Firstly, he believed fundamentally in the labour theory of value: the notion that the value of any commodity is determined by the work that has gone into producing it.  For him the reason workers should seize the means of production is so they can lay claim to the full value that they, and they alone, have created.

Over the years, it is an economic theory that has taken a very serious intellectual battering. Quite rightly as it turns out because the shifts we are seeing towards self-generated value are not being driven by Marx’s concerns.  Instead they owe far more to a strong desire to participate directly in the production of value for oneself and for others. Put another way, what is driving this is an entrepreneurial and creative spirit to generate value not a campaigning spirit to seize value.

Secondly, Marx saw the means of production being seized only when the workers acted collectively as a class to do so.  Again, this is a theory that has been beaten to a pulp both intellectually and in reality as class allegiance has dwindled along with the industrial sector which Marx and Engels studied so closely.  So the means of production are not being seized by unions and workers’ communes but by individuals and loose networks of individuals.

For these reasons, today’s Marxists who have noticed this shift to self-generated value either regard it as unimportant or as something to be appropriated by the ‘working class movement’ and transformed into a collectivist phenomena.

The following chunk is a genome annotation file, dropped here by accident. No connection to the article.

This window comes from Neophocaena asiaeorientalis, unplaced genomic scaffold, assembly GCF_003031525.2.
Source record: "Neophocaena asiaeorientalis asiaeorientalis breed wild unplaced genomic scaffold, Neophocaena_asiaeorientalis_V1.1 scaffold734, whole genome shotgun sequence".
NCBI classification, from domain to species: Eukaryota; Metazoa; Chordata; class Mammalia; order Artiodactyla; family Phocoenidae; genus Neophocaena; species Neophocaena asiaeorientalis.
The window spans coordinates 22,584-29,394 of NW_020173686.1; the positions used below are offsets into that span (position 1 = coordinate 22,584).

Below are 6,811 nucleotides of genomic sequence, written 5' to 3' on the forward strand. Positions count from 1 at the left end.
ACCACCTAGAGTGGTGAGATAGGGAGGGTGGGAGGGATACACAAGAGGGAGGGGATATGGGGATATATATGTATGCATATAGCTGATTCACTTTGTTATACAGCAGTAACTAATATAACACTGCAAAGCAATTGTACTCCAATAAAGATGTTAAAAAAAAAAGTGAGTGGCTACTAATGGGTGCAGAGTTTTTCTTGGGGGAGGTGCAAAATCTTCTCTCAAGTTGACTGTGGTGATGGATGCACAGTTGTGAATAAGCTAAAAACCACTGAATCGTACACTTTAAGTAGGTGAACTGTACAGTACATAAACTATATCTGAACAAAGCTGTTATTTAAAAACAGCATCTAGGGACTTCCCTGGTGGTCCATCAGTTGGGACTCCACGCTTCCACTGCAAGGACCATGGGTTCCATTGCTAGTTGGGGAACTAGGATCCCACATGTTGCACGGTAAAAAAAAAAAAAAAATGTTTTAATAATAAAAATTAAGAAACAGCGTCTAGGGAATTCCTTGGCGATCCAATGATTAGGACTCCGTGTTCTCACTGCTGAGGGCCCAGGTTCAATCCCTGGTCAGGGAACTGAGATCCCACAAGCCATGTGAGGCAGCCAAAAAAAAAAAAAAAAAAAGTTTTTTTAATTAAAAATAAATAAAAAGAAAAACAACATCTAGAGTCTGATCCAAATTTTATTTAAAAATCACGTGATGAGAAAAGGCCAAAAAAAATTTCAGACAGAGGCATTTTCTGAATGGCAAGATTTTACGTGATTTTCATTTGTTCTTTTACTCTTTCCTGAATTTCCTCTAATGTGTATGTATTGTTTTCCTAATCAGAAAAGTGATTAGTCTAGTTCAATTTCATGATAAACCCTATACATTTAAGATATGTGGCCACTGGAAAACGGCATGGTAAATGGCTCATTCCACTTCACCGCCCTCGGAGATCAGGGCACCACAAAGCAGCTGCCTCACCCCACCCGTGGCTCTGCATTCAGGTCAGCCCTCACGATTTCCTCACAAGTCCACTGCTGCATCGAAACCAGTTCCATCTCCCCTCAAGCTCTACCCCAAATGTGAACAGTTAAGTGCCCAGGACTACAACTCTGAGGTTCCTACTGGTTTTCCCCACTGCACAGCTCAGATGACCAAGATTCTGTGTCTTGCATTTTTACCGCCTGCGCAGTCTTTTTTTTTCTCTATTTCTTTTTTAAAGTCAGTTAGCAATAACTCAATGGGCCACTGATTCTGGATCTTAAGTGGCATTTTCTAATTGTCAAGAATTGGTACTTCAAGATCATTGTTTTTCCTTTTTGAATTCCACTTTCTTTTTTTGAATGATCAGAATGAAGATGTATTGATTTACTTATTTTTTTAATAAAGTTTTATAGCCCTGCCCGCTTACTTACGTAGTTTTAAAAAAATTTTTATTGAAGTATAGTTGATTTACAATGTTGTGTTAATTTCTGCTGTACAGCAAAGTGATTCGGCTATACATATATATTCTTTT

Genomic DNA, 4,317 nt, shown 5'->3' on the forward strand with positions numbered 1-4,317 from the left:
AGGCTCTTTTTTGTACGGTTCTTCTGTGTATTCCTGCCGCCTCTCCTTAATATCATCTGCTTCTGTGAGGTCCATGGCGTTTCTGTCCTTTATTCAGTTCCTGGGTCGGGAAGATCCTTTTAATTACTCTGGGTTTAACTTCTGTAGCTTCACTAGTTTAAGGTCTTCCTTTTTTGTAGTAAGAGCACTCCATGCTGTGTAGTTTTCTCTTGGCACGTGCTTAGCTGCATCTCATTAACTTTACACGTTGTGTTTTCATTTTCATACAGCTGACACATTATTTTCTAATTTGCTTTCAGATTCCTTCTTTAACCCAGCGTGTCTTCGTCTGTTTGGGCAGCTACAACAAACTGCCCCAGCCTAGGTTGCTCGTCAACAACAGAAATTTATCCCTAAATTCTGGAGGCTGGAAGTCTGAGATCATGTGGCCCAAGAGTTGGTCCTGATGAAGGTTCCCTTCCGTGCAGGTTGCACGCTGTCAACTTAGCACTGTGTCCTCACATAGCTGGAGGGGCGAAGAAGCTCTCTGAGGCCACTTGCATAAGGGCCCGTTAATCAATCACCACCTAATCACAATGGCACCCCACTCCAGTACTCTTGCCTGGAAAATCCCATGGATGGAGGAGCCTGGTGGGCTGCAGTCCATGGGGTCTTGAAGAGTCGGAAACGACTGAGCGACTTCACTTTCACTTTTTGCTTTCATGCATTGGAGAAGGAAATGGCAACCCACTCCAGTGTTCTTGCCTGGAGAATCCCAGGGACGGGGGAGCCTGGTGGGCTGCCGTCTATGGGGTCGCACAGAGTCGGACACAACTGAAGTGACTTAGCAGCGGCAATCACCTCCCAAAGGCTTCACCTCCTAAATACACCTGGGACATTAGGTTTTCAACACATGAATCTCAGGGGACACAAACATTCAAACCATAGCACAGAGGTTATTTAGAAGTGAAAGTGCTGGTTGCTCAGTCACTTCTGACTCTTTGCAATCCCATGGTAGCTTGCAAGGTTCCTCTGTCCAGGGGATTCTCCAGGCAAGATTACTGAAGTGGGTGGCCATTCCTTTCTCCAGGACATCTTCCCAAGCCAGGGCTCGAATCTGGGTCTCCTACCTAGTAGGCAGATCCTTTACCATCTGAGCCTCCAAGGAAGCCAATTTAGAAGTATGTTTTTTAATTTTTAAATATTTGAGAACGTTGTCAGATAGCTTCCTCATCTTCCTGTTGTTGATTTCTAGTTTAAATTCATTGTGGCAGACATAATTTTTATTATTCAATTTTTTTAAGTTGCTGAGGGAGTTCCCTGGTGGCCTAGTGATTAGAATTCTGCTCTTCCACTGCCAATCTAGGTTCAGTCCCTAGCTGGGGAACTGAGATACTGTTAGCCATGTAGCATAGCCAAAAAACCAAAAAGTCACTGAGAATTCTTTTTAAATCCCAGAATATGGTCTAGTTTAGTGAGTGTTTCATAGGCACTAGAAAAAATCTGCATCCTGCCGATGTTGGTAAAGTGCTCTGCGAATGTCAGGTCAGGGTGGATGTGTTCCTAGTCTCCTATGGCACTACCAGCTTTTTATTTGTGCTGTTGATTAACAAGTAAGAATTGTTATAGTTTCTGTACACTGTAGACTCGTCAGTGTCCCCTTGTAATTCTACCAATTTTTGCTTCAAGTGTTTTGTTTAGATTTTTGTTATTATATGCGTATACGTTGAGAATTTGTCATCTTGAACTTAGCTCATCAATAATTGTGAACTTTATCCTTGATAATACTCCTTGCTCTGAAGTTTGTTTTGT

A new battle for economic control 

Marx might have been more intellectually adventurous than today's Marxists

I’d like to think that Marx himself might have been more intellectually adventurous. I wonder if what he might see in its very earliest stages is a conflict not over control of the existing means of production as such but over the right to use a new means of production free of the constraints imposed by those who control the older means of production.  This is closer to what happened in the sixteenth and seventeenth centuries as merchants and early industrialists battled to loosen the old feudal nobility’s grip on property and trading law which had been established when the main means of production was the land.

So today we see those making wide use of new technologies struggling against the laws that served the interests of those who run the more centralised and closed economy of public corporations and large companies.  Hence the battles over intellectual property law which is raging most acutely in the creative industries.  The rather fraught relationship in the US between banking regulators and crowdfunding sites. And the emerging tensions between the users of the on-line currency Bitcoin and state officials.

However, the question Marx may have asked himself given his radical concerns is not only whether those who are seizing, or more accurately, transforming the means of production will triumph but whether their new power will be shared widely when they do. In short, is this really the coming of a new age of democratised ownership and trade or is it simply one elite facing down another?